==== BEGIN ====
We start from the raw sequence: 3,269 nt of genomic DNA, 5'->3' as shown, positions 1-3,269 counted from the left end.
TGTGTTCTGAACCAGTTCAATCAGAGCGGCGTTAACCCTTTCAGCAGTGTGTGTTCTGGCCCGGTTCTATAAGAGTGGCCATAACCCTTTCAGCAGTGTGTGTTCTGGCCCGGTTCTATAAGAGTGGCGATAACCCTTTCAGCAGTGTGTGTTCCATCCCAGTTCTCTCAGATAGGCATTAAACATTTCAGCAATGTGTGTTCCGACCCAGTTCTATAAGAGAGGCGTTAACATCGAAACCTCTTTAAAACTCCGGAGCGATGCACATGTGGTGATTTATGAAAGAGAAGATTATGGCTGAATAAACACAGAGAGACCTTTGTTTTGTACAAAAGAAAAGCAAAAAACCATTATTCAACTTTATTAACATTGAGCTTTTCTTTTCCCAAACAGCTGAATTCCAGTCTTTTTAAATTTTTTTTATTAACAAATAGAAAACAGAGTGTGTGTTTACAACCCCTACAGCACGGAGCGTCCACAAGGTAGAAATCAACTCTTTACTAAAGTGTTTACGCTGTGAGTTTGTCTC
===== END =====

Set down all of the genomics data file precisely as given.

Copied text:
We start from the raw sequence: 3,269 nt of genomic DNA, 5'->3' as shown, positions 1-3,269 counted from the left end.
TGTGTTCTGAACCAGTTCAATCAGAGCGGCGTTAACCCTTTCAGCAGTGTGTGTTCTGGCCCGGTTCTATAAGAGTGGCCATAACCCTTTCAGCAGTGTGTGTTCTGGCCCGGTTCTATAAGAGTGGCGATAACCCTTTCAGCAGTGTGTGTTCCATCCCAGTTCTCTCAGATAGGCATTAAACATTTCAGCAATGTGTGTTCCGACCCAGTTCTATAAGAGAGGCGTTAACATCGAAACCTCTTTAAAACTCCGGAGCGATGCACATGTGGTGATTTATGAAAGAGAAGATTATGGCTGAATAAACACAGAGAGACCTTTGTTTTGTACAAAAGAAAAGCAAAAAACCATTATTCAACTTTATTAACATTGAGCTTTTCTTTTCCCAAACAGCTGAATTCCAGTCTTTTTAAATTTTTTTTATTAACAAATAGAAAACAGAGTGTGTGTTTACAACCCCTACAGCACGGAGCGTCCACAAGGTAGAAATCAACTCTTTACTAAAGTGTTTACGCTGTGAGTTTGTCTC